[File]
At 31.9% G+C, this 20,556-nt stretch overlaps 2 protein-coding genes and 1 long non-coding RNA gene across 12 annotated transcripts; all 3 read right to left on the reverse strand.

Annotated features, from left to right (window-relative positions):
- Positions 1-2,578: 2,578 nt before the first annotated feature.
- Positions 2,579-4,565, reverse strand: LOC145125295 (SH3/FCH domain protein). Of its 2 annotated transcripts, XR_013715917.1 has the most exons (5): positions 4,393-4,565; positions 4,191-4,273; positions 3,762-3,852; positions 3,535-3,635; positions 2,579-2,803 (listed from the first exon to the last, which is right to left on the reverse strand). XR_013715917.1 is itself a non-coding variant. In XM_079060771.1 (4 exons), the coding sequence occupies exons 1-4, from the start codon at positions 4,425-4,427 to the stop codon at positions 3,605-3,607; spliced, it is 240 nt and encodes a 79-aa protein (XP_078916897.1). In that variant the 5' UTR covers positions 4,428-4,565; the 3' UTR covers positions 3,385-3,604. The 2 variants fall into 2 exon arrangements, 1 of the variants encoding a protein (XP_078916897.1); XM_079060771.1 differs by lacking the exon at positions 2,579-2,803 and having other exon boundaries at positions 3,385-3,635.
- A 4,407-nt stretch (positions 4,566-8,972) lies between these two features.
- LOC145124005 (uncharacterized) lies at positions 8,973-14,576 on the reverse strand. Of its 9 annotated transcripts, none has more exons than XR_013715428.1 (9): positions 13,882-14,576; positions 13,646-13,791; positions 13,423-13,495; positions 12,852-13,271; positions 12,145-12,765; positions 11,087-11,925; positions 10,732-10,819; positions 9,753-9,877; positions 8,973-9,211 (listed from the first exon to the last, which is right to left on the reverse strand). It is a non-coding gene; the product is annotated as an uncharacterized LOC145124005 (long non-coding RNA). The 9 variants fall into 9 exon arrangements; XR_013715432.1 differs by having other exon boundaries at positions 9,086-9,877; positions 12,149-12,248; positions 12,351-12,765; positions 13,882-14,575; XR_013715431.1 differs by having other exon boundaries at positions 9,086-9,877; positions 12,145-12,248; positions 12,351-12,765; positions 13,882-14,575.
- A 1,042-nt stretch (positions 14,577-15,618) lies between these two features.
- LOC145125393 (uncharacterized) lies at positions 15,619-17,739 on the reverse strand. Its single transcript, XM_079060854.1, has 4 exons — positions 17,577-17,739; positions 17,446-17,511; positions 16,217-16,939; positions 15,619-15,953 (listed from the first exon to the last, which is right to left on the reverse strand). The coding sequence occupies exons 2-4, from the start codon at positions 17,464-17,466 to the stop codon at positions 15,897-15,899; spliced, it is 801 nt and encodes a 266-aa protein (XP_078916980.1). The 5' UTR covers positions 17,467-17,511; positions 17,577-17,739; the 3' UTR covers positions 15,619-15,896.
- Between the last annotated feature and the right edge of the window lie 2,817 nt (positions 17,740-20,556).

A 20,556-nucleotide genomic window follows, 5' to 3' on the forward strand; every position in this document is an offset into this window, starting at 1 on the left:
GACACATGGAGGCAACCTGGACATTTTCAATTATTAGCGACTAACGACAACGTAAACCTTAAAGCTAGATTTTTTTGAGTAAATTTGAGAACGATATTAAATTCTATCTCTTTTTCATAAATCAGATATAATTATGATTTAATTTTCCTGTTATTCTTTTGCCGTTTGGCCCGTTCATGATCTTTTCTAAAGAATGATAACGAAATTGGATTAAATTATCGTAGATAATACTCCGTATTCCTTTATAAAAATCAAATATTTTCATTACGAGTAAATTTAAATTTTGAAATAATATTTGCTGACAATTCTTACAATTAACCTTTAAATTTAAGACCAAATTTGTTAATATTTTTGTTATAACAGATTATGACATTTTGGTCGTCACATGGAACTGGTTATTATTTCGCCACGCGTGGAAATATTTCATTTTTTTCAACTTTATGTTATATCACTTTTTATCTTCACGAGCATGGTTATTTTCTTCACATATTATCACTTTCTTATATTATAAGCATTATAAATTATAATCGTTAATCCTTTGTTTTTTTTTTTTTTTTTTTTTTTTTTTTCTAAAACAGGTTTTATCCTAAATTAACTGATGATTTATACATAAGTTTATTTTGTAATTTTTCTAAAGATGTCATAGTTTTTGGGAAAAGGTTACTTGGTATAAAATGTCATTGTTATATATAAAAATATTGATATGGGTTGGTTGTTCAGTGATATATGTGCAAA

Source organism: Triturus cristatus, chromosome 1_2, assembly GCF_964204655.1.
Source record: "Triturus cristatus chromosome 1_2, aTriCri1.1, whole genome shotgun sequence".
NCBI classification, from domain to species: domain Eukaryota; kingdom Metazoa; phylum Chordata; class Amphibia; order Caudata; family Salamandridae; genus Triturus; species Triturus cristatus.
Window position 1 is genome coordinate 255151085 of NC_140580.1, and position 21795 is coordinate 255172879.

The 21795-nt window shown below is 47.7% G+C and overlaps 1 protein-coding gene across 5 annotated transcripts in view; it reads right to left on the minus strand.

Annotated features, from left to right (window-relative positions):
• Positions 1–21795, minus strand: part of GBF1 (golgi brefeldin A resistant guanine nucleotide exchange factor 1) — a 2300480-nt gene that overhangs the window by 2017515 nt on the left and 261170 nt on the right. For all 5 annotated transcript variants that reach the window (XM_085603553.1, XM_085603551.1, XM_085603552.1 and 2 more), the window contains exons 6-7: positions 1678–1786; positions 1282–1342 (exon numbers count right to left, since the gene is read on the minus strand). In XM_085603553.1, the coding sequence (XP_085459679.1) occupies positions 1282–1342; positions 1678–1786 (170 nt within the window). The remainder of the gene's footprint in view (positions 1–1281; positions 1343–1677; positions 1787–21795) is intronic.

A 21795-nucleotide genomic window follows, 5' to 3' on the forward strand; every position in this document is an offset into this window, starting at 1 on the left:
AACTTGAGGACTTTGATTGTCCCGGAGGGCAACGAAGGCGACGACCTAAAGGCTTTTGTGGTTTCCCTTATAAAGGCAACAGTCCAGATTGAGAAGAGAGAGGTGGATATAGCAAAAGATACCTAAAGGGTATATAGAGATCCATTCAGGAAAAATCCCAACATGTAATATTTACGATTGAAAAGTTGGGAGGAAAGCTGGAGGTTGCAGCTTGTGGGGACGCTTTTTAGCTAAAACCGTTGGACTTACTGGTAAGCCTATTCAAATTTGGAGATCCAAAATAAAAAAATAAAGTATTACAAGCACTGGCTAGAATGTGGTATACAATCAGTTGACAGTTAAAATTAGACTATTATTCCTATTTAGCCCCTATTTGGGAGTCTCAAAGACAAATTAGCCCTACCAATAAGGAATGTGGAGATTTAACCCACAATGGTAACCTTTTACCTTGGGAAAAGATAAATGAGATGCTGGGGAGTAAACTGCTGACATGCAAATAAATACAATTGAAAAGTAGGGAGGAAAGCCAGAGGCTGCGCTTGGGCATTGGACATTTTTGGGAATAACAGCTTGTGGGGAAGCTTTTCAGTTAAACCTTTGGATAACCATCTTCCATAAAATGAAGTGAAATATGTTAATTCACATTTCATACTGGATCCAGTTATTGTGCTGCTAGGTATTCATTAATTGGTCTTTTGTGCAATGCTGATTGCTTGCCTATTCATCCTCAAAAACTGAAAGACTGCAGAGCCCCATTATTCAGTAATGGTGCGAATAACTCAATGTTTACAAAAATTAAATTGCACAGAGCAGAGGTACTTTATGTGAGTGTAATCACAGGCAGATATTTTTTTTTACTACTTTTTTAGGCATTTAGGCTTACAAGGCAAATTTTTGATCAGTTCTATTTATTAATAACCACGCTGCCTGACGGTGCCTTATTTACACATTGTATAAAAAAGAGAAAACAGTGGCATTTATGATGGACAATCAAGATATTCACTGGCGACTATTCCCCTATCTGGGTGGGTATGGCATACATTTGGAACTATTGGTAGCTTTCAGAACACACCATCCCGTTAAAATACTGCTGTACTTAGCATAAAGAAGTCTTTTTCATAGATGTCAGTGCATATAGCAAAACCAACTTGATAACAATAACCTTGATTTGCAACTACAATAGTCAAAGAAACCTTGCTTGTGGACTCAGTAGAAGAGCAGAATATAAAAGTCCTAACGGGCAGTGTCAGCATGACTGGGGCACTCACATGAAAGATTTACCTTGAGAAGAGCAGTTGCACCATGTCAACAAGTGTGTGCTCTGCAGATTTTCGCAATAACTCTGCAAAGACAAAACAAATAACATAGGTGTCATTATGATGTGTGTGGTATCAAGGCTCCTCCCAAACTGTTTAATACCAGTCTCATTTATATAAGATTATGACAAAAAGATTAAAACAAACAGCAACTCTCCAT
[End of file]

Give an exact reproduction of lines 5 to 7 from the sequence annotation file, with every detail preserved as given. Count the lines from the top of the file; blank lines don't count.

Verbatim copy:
- A 4,407-nt stretch (positions 4,566-8,972) lies between these two features.
- LOC145124005 (uncharacterized) lies at positions 8,973-14,576 on the reverse strand. Of its 9 annotated transcripts, none has more exons than XR_013715428.1 (9): positions 13,882-14,576; positions 13,646-13,791; positions 13,423-13,495; positions 12,852-13,271; positions 12,145-12,765; positions 11,087-11,925; positions 10,732-10,819; positions 9,753-9,877; positions 8,973-9,211 (listed from the first exon to the last, which is right to left on the reverse strand). It is a non-coding gene; the product is annotated as an uncharacterized LOC145124005 (long non-coding RNA). The 9 variants fall into 9 exon arrangements; XR_013715432.1 differs by having other exon boundaries at positions 9,086-9,877; positions 12,149-12,248; positions 12,351-12,765; positions 13,882-14,575; XR_013715431.1 differs by having other exon boundaries at positions 9,086-9,877; positions 12,145-12,248; positions 12,351-12,765; positions 13,882-14,575.
- A 1,042-nt stretch (positions 14,577-15,618) lies between these two features.